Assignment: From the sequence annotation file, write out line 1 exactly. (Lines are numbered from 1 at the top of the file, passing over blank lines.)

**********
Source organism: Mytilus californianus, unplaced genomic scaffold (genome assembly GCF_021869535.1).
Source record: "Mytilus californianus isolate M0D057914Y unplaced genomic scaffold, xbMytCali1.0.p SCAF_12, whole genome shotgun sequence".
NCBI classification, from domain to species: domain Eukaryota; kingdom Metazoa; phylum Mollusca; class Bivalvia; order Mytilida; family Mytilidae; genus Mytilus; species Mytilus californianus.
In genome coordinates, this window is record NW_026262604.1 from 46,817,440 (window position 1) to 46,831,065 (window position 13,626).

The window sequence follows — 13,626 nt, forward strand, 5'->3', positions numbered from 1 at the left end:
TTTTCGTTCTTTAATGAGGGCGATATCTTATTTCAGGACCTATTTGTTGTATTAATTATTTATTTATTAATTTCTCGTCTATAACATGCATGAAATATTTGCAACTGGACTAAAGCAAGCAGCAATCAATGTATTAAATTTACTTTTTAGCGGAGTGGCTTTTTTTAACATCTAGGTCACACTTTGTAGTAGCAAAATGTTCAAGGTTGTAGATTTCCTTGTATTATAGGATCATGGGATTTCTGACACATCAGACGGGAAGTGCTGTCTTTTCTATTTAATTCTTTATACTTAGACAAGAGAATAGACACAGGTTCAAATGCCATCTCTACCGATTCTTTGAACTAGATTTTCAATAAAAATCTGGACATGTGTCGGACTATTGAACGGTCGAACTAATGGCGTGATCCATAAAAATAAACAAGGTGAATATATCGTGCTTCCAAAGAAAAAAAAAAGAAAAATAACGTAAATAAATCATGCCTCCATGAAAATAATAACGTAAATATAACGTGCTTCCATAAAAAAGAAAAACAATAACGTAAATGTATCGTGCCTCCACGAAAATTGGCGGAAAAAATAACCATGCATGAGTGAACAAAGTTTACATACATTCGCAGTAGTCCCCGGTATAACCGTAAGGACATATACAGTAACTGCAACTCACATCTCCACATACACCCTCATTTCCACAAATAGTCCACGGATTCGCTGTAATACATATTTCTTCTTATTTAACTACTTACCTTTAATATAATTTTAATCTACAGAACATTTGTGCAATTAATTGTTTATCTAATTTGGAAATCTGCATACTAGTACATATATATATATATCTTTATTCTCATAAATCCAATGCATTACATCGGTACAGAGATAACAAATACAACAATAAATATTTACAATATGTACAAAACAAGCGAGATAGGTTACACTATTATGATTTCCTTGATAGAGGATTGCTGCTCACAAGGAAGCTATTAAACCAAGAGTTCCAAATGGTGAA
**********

Source organism: Mytilus californianus, unplaced genomic scaffold (genome assembly GCF_021869535.1).